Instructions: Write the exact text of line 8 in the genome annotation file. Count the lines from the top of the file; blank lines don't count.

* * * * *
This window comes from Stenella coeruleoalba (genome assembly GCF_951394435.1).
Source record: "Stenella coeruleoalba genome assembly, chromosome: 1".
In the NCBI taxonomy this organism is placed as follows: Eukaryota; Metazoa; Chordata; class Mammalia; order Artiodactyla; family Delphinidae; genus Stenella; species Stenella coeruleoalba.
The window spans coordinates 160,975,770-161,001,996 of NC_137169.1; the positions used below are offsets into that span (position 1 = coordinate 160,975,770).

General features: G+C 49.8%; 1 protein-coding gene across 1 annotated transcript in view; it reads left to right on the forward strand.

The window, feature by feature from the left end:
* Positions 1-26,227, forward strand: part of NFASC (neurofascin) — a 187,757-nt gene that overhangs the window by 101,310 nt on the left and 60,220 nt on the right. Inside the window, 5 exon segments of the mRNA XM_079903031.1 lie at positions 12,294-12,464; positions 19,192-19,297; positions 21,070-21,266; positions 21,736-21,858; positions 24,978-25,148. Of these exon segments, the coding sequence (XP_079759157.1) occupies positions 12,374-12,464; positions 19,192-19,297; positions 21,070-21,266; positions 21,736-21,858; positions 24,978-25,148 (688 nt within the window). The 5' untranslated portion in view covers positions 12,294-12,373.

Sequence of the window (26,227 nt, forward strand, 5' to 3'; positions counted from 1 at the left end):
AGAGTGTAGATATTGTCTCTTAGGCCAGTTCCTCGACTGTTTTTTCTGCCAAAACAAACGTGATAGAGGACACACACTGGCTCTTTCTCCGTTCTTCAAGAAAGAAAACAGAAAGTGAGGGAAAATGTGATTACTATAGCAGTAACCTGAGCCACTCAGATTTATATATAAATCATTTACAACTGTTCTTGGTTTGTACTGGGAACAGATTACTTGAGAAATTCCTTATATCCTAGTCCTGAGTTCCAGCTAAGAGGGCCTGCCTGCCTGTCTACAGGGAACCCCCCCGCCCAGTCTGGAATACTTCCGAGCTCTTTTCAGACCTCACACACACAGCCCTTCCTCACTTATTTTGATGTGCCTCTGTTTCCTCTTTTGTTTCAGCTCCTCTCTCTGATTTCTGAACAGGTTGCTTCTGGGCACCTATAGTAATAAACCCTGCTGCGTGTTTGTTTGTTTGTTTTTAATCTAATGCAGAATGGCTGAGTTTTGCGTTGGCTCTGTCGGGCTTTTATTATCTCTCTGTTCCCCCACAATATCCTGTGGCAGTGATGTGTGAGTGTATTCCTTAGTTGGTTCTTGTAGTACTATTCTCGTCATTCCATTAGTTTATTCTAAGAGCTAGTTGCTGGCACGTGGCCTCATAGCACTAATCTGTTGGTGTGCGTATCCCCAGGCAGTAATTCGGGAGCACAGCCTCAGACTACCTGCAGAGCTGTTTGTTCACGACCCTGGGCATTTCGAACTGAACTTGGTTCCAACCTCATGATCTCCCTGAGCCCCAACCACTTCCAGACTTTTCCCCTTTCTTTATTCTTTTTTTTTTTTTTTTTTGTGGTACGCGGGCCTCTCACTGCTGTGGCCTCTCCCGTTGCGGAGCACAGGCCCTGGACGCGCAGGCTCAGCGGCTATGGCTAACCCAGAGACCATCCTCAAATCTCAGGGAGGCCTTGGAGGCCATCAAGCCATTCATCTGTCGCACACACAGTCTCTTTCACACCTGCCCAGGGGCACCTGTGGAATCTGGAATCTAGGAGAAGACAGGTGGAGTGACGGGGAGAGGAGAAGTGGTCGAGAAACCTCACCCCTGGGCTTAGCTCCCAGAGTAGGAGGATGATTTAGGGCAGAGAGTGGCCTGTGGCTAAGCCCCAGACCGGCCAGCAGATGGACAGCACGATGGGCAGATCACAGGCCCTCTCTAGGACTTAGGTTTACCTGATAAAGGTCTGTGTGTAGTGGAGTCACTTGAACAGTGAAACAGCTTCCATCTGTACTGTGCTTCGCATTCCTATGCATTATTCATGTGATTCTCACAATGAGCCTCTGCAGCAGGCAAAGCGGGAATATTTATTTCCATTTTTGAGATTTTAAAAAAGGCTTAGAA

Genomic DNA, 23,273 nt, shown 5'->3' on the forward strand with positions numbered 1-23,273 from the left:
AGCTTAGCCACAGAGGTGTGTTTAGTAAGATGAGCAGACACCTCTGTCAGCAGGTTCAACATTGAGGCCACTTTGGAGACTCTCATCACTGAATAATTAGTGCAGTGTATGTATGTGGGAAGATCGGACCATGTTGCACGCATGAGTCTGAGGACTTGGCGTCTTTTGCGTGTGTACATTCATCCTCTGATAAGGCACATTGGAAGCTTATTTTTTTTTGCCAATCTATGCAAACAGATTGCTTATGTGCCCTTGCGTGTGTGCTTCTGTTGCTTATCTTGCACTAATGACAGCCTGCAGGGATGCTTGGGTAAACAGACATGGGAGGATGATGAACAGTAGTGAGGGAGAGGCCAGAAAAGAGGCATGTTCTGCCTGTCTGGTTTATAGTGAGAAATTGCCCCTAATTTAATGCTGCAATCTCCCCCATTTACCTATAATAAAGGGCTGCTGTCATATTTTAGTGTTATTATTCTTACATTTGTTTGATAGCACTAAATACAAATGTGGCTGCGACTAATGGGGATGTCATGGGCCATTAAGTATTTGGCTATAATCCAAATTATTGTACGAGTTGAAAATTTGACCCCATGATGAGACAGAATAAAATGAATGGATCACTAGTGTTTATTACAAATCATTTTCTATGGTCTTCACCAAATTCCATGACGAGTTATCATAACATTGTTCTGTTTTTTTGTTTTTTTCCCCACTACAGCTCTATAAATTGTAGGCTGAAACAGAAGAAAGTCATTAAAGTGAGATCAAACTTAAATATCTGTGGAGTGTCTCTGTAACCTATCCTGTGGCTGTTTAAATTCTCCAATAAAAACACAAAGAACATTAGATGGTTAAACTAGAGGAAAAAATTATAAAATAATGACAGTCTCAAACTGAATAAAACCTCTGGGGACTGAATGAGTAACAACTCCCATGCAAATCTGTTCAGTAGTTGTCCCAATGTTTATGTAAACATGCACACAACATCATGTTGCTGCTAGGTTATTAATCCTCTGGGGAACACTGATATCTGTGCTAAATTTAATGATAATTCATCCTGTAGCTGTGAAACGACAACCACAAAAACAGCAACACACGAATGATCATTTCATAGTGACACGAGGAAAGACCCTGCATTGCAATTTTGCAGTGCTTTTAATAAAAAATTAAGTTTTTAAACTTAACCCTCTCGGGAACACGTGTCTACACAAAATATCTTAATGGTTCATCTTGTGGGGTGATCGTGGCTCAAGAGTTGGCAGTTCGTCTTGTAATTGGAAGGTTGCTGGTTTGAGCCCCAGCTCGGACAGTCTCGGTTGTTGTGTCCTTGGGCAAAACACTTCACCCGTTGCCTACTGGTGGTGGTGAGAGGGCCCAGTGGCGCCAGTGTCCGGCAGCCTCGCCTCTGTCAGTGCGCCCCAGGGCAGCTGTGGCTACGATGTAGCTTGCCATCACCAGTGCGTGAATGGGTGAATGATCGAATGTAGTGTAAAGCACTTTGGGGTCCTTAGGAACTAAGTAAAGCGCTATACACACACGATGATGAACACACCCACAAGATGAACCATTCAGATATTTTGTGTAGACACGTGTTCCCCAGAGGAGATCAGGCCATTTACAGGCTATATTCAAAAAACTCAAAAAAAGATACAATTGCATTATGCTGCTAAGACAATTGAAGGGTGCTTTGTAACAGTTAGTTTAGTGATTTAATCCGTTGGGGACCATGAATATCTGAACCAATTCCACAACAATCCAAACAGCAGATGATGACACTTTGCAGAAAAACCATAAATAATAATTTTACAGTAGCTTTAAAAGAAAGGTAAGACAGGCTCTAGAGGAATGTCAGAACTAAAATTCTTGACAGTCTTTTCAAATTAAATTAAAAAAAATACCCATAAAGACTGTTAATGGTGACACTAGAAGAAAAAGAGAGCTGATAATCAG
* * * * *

Sequence of the window (26,227 nt, forward strand, 5' to 3'; positions counted from 1 at the left end):